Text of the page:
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Gail Murtaugh v. State of New York; Pete Grannis

UNITED STATES DISTRICT COURT NORTHERN DISTRICT OF NEW YORK


August 16, 2011

GAIL MURTAUGH, INDIVIDUALLY AND D/B/A CROSBY HILL AUTO RECYCLING; RICHARD R. MURTAUGH; MURTAUGH RECYCLING CORP.; RICHARD O. MURTAUGH; AND FLOOD DRIVE PROPS., INC., PLAINTIFFS,
v.
STATE OF NEW YORK; PETE GRANNIS, COMM'R OF ENVTL. CONSERVATION; CNTY. OF OSWEGO; BENJAMIN CONLON; RICHARD BRAZELL; MAUREEN LEARY; OP-TECH ENVTL. SERVS., INC.; WILLIAM SIMPSON; AND ADM'R ANDREA RHONDA MILLER, DEFENDANTS,

The opinion of the court was delivered by: Hon. Glenn T. Suddaby, United States District Judge

MEMORANDUM-DECISION and ORDER

Currently before the Court in this environmental action filed by Gail Murtaugh, Richard R. Murtaugh, Murtaugh Recycling Corp., Richard O. Murtaugh, and Flood Drive Properties, Inc. ("Plaintiffs") are the following three motions: (1) a motion to dismiss for lack of subject-matter jurisdiction, failure to state a claim upon which relief can be granted, and failure to join indispensable parties, filed by Oswego County (hereinafter "County Defendant") (Dkt. No. 56, Attach. 30); (2) a motion to dismiss for lack of subject-matter jurisdiction and failure to state a claim upon which relief can be granted, filed by New York State, New York State Department of Environmental Conservation Commissioner Pete Grannis, Benjamin Conlon, Richard Brazell, Maureen Leary, and Andrea Rhonda Miller (hereinafter "State Defendants") (Dkt. No. 59, Attach. 2); and (3) a motion to dismiss for lack of subject-matter jurisdiction and failure to state a claim upon which relief can be granted, filed by Op-Tech Environmental Services and William Simpson (hereinafter "Corporate Defendants") (Dkt. No. 60, Attach. 3). For the reasons set forth below, County Defendant's motion is granted in part and denied in part; State Defendants' motion is granted; and Corporate Defendants' motion is granted.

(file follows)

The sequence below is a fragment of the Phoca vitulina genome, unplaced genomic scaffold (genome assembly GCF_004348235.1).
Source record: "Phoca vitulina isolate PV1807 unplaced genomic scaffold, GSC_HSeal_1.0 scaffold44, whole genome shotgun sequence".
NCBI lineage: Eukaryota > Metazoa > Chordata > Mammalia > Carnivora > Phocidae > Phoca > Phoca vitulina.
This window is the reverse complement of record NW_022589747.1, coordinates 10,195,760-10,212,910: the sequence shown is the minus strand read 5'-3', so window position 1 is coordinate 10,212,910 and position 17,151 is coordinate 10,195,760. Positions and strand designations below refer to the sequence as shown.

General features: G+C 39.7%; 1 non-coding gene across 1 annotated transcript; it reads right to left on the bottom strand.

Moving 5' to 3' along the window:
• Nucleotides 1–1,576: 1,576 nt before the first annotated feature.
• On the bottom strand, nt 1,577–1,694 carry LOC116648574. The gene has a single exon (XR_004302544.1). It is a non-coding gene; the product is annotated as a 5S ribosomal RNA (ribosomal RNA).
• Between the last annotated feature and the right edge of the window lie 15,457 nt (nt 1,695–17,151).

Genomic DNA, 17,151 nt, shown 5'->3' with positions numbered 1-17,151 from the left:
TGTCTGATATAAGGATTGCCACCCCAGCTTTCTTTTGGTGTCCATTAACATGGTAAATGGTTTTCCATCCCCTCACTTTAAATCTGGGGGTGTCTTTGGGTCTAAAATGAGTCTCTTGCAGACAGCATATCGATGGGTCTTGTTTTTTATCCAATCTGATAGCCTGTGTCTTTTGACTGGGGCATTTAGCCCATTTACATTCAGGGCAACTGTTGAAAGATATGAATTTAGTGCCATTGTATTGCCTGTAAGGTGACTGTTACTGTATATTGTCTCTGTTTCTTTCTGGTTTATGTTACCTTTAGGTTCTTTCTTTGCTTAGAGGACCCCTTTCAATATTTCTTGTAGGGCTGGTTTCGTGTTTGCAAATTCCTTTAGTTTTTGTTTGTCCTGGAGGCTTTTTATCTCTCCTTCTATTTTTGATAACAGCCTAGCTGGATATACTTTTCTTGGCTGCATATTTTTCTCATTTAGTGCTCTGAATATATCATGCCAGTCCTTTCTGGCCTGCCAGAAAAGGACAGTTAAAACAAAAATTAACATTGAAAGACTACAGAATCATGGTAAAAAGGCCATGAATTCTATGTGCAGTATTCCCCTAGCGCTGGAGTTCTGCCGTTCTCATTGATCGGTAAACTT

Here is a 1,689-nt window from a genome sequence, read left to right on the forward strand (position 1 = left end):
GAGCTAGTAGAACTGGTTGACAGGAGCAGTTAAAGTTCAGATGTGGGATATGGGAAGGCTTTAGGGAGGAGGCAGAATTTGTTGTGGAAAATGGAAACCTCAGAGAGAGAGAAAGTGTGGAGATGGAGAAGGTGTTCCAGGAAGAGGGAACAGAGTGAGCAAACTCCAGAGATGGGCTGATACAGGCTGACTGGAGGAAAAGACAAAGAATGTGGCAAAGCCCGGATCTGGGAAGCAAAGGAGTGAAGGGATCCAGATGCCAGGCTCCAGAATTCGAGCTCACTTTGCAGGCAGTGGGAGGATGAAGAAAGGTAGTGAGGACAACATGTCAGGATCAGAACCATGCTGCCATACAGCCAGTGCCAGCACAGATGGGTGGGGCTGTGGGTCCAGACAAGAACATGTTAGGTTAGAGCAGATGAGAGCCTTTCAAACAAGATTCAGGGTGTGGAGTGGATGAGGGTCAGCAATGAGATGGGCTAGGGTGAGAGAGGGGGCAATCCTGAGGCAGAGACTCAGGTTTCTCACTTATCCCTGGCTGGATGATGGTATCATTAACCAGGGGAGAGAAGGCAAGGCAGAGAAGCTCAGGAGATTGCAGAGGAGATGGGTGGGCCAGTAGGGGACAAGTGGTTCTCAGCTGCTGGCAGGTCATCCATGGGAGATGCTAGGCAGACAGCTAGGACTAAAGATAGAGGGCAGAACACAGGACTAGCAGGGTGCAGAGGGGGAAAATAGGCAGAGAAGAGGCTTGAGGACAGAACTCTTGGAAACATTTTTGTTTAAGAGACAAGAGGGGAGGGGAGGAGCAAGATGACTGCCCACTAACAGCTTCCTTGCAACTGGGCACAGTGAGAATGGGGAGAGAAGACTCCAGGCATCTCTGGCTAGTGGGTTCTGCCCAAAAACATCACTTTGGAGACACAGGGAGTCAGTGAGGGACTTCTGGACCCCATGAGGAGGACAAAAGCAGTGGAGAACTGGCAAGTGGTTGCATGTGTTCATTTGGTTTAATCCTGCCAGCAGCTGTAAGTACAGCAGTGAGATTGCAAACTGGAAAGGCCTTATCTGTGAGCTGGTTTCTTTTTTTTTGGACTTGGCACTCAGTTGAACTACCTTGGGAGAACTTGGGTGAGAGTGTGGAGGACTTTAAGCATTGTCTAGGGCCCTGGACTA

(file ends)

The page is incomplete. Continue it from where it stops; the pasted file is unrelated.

TABLE OF CONTENTS

I. RELEVANT BACKGROUND.................................................................................................5

A. Plaintiff's Claims..........................................................................................................5

B. Defendants' Motions.....................................................................................................7

1. County Defendant's Motion.............................................................................7

2. State Defendants' Motion...............................................................................11

3. Corporate Defendants' Motion.......................................................................17

II. RELEVANT LEGAL STANDARDS.....................................................................................20

A. Standard Governing Dismissals for Failure to State a Claim.....................................20

B. Standard Governing Dismissals for Lack of Subject-Matter Jurisdiction..................20

C. Standard Governing Dismissals for Failure to Join Indispensable Party....................21